October 8, 1999
It is well known that in the last decade or so there has been a shift in emphasis from physical sciences to information related sciences. The shift encompasses government funding, industrial expenditures and accompanying changes in available jobs and student population in the two fields. What does this change imply for the future of physical science? The speaker will provide a perspective from the government funding agency's point of view.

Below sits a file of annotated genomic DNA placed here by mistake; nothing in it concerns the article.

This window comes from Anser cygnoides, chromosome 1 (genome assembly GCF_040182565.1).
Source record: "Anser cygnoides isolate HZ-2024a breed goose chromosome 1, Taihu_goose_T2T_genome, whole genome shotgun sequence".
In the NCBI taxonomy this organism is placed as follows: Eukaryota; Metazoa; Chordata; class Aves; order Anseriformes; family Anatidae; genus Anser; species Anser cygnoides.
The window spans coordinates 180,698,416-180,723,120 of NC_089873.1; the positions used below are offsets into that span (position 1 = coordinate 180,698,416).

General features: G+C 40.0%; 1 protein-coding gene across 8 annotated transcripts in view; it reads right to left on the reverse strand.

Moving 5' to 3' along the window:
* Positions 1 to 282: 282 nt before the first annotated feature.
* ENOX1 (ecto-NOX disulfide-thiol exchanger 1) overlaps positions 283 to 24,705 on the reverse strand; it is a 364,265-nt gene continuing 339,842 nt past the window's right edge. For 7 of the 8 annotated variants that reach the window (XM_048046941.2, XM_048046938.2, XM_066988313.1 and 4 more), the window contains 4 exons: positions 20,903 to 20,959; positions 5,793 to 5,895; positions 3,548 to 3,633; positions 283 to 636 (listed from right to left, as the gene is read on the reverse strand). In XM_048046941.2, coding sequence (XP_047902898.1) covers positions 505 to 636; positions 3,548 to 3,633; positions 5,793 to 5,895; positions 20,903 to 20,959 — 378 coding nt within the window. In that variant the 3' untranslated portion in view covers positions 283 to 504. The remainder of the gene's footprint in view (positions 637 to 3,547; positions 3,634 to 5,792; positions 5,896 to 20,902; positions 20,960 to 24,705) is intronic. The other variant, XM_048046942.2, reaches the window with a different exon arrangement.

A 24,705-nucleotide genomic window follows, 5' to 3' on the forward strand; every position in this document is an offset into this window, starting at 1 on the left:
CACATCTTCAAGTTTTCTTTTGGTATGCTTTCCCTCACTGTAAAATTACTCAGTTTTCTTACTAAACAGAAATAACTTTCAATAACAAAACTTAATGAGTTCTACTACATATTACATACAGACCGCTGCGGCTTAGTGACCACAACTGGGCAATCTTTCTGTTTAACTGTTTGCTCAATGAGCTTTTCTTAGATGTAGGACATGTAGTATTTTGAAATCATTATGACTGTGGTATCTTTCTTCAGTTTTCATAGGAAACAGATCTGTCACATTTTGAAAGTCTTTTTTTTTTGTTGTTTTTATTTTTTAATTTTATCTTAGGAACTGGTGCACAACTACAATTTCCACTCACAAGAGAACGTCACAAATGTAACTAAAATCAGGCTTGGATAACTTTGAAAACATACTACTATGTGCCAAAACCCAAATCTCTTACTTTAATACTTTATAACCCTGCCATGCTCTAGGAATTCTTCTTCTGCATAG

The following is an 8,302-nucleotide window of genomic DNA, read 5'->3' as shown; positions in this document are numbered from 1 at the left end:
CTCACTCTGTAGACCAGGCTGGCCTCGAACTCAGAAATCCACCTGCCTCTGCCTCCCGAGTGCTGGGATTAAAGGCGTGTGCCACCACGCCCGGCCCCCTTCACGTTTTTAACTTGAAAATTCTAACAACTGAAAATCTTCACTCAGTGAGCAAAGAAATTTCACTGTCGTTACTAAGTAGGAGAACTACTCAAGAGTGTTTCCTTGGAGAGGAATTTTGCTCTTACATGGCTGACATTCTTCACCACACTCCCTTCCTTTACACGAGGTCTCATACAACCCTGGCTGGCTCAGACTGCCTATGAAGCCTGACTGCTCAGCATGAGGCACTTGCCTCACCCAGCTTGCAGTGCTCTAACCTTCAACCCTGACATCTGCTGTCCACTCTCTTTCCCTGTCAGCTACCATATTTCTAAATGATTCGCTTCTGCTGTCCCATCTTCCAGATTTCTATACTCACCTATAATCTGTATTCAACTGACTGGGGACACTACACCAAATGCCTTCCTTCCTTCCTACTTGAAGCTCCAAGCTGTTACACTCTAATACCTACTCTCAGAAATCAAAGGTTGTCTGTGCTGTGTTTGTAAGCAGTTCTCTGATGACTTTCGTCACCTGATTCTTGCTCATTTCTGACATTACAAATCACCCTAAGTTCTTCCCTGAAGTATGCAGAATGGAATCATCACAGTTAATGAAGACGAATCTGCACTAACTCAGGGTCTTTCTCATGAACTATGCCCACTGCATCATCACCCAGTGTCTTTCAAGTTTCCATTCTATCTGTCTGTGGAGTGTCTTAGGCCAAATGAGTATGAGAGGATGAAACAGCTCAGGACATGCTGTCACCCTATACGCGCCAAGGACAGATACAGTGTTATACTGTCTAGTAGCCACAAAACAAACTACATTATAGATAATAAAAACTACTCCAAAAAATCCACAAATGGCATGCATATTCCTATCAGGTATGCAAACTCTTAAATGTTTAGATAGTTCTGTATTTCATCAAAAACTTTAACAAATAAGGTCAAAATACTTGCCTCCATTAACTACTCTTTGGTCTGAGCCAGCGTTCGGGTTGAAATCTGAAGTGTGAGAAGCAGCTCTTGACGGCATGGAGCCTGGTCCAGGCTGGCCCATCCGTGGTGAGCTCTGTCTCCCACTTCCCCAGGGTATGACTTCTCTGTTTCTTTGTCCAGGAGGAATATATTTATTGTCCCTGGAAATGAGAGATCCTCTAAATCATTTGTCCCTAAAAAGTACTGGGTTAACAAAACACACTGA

Dr. Robert A. Eisenstein received an A.B. degree from Oberlin College with high honors in Physics in 1964 and received a Ph.D. degree in Experimental Nuclear Physics from Yale University in 1968. He was a post-doctoral research fellow at the Weizmann Institute, Israel from 1968 to 1970 and during 1970-84 he was at the physics department, Carnegie Mellon University. Dr. Eisenstein joined the faculty at the University of Illinois in Urbana/Champaign, where he served as Director of the Nuclear Physics Laboratory for several years. In 1992, he came to the National Science Foundation as Director of the Physics Division and was appointed as Assistant Director of the Mathematical and Physical Sciences Directorate in 1997. Dr Eisenstein received a Weizmann Fellowship to support his post-doctoral research, and has enjoyed sabbaticals at LAMPF (1974) and at the University of Pittsburgh (1983). In 1979 he received the Ryan Award for Excellence in Undergraduate Teaching from Carnegie Mellon. His teaching experience ranges from courses in high-school level physics to graduate level quantum mechanics. His present research interest center around the solar neutrino problem. He is a fellow of the American Physical Society and a member of Sigma Xi.